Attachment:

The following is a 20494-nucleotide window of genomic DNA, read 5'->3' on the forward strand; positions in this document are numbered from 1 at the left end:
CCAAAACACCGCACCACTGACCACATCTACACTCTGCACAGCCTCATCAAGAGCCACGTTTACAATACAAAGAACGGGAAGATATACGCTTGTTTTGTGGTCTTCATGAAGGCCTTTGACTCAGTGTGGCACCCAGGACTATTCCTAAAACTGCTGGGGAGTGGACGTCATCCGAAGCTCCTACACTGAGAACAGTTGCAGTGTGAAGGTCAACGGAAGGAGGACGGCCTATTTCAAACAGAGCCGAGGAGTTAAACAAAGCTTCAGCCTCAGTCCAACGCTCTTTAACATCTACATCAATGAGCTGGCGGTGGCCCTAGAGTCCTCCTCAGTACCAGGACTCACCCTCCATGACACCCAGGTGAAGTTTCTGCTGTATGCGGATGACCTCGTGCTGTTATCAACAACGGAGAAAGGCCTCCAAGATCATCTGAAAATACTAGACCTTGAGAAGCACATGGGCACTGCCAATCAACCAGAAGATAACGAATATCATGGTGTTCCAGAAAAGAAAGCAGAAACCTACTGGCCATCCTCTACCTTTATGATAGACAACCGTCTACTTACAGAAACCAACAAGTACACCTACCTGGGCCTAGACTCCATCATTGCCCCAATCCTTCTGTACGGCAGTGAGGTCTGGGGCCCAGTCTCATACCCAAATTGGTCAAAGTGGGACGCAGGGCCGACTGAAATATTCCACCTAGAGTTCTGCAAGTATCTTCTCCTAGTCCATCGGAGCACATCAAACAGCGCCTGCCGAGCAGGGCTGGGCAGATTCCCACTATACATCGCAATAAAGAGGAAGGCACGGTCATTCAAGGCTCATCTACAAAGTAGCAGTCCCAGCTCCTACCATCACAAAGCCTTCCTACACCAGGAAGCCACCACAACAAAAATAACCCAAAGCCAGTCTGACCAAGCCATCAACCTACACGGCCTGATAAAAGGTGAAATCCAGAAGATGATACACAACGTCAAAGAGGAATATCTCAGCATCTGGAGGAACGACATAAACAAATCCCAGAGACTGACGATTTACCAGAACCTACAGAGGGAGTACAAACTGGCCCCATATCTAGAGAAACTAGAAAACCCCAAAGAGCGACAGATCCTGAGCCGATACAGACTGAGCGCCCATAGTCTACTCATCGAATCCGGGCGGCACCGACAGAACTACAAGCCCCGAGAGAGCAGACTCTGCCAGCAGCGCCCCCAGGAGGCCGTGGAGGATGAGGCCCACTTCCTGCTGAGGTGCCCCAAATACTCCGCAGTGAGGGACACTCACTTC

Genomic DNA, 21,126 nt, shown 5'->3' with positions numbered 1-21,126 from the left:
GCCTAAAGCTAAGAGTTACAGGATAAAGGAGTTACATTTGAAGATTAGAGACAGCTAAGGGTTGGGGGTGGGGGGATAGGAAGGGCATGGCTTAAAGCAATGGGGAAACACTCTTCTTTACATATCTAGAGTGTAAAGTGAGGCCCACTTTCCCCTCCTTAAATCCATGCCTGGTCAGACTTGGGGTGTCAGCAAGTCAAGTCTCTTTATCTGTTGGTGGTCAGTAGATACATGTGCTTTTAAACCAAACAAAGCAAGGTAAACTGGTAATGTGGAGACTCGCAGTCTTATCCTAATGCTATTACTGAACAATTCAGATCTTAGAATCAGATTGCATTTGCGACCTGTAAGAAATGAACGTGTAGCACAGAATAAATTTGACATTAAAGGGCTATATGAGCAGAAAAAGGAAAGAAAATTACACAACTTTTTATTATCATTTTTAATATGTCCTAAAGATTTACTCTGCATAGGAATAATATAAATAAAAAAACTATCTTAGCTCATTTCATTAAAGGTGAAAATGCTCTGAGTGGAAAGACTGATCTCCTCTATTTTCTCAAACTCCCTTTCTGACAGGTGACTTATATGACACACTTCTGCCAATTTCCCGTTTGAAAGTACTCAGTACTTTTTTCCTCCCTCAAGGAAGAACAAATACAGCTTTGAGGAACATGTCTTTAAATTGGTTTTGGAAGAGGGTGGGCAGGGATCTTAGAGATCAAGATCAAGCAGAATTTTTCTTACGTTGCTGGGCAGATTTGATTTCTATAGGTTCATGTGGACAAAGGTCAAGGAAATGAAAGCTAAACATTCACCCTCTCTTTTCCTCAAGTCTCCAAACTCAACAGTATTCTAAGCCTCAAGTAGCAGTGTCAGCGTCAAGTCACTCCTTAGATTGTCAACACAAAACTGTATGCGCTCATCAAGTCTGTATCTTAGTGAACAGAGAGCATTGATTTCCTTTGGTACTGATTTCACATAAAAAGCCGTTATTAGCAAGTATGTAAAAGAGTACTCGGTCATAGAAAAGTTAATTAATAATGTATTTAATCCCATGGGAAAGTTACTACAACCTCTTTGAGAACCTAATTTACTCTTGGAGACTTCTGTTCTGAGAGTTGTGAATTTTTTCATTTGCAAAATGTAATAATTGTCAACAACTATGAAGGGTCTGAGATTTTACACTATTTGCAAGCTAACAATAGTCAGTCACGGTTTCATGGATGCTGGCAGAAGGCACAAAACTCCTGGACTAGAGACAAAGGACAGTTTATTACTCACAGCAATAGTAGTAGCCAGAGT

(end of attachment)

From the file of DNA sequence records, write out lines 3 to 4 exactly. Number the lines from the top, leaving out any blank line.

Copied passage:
Genomic DNA, 21,126 nt, shown 5'->3' with positions numbered 1-21,126 from the left:
GCCTAAAGCTAAGAGTTACAGGATAAAGGAGTTACATTTGAAGATTAGAGACAGCTAAGGGTTGGGGGTGGGGGGATAGGAAGGGCATGGCTTAAAGCAATGGGGAAACACTCTTCTTTACATATCTAGAGTGTAAAGTGAGGCCCACTTTCCCCTCCTTAAATCCATGCCTGGTCAGACTTGGGGTGTCAGCAAGTCAAGTCTCTTTATCTGTTGGTGGTCAGTAGATACATGTGCTTTTAAACCAAACAAAGCAAGGTAAACTGGTAATGTGGAGACTCGCAGTCTTATCCTAATGCTATTACTGAACAATTCAGATCTTAGAATCAGATTGCATTTGCGACCTGTAAGAAATGAACGTGTAGCACAGAATAAATTTGACATTAAAGGGCTATATGAGCAGAAAAAGGAAAGAAAATTACACAACTTTTTATTATCATTTTTAATATGTCCTAAAGATTTACTCTGCATAGGAATAATATAAATAAAAAAACTATCTTAGCTCATTTCATTAAAGGTGAAAATGCTCTGAGTGGAAAGACTGATCTCCTCTATTTTCTCAAACTCCCTTTCTGACAGGTGACTTATATGACACACTTCTGCCAATTTCCCGTTTGAAAGTACTCAGTACTTTTTTCCTCCCTCAAGGAAGAACAAATACAGCTTTGAGGAACATGTCTTTAAATTGGTTTTGGAAGAGGGTGGGCAGGGATCTTAGAGATCAAGATCAAGCAGAATTTTTCTTACGTTGCTGGGCAGATTTGATTTCTATAGGTTCATGTGGACAAAGGTCAAGGAAATGAAAGCTAAACATTCACCCTCTCTTTTCCTCAAGTCTCCAAACTCAACAGTATTCTAAGCCTCAAGTAGCAGTGTCAGCGTCAAGTCACTCCTTAGATTGTCAACACAAAACTGTATGCGCTCATCAAGTCTGTATCTTAGTGAACAGAGAGCATTGATTTCCTTTGGTACTGATTTCACATAAAAAGCCGTTATTAGCAAGTATGTAAAAGAGTACTCGGTCATAGAAAAGTTAATTAATAATGTATTTAATCCCATGGGAAAGTTACTACAACCTCTTTGAGAACCTAATTTACTCTTGGAGACTTCTGTTCTGAGAGTTGTGAATTTTTTCATTTGCAAAATGTAATAATTGTCAACAACTATGAAGGGTCTGAGATTTTACACTATTTGCAAGCTAACAATAGTCAGTCACGGTTTCATGGATGCTGGCAGAAGGCACAAAACTCCTGGACTAGAGACAAAGGACAGTTTATTACTCACAGCAATAGTAGTAGCCAGAGT